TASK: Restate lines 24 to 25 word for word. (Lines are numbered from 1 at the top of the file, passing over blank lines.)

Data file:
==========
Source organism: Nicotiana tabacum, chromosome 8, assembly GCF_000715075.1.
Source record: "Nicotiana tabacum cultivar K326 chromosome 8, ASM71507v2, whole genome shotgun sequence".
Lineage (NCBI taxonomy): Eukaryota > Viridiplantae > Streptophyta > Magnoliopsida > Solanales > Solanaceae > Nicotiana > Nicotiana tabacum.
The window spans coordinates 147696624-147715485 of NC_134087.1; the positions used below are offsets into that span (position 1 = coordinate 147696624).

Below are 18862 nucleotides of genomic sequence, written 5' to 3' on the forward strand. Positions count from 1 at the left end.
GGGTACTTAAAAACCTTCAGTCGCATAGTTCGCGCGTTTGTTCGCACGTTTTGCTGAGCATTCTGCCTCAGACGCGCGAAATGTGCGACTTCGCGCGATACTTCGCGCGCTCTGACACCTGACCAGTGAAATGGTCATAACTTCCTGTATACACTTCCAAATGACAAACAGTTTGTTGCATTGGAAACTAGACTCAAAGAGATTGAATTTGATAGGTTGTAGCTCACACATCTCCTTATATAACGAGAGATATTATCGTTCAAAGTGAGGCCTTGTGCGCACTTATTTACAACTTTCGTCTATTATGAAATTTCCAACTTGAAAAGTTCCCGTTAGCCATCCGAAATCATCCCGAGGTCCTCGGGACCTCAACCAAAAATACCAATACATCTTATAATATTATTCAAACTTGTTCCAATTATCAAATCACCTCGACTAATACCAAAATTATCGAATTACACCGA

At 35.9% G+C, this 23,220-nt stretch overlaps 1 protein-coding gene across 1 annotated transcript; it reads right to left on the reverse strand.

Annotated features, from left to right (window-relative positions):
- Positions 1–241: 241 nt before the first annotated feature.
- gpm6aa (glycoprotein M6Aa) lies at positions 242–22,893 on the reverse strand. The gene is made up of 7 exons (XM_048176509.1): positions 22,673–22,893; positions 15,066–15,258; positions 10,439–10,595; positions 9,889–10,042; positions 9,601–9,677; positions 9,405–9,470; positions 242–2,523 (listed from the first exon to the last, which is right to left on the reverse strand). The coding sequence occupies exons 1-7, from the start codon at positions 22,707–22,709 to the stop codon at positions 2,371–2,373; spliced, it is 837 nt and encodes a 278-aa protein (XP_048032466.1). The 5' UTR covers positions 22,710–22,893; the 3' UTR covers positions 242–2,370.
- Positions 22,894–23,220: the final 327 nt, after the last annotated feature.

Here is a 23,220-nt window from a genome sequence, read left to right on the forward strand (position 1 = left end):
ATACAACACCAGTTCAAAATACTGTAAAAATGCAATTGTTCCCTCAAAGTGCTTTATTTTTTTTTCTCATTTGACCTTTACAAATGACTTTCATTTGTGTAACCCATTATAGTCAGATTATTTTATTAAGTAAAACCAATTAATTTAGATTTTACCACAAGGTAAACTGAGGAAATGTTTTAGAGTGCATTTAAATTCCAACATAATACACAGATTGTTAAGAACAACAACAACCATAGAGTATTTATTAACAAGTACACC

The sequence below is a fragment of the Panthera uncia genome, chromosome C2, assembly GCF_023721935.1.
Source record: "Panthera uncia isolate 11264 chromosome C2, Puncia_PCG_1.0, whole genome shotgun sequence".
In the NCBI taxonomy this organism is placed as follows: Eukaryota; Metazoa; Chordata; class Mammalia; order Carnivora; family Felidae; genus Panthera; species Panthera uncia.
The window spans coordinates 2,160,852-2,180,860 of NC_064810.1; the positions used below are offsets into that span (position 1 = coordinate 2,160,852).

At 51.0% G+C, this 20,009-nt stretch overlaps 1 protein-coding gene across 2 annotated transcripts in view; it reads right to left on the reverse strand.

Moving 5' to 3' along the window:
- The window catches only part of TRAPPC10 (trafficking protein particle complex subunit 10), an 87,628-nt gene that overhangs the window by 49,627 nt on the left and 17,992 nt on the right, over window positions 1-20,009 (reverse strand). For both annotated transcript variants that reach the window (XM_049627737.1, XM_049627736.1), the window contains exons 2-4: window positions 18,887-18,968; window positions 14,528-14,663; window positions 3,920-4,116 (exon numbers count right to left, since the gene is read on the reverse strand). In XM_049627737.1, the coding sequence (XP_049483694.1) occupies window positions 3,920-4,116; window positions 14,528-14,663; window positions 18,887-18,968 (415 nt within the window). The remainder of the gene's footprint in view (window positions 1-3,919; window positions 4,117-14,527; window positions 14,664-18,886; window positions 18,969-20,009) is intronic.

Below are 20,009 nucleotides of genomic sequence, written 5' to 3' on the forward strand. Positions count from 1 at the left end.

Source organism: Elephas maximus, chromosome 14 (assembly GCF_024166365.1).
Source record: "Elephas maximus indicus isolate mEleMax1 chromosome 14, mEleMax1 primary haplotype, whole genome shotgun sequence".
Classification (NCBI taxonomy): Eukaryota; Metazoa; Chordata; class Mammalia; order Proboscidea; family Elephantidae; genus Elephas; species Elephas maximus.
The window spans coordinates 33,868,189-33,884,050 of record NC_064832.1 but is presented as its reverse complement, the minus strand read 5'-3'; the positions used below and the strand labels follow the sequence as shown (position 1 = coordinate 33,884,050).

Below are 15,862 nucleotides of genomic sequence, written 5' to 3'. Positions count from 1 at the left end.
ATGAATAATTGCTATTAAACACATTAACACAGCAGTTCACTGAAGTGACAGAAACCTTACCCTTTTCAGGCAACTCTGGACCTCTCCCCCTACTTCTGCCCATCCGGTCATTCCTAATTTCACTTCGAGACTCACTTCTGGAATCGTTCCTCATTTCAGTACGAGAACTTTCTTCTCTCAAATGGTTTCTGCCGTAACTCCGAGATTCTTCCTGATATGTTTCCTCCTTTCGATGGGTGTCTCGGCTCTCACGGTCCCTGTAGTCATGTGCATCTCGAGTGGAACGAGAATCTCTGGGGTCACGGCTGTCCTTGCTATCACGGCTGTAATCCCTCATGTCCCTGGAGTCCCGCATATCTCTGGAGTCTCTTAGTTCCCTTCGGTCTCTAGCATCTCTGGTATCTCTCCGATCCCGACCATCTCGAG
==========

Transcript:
Classification (NCBI taxonomy): Eukaryota; Metazoa; Chordata; class Mammalia; order Proboscidea; family Elephantidae; genus Elephas; species Elephas maximus.
The window spans coordinates 33,868,189-33,884,050 of record NC_064832.1 but is presented as its reverse complement, the minus strand read 5'-3'; the positions used below and the strand labels follow the sequence as shown (position 1 = coordinate 33,884,050).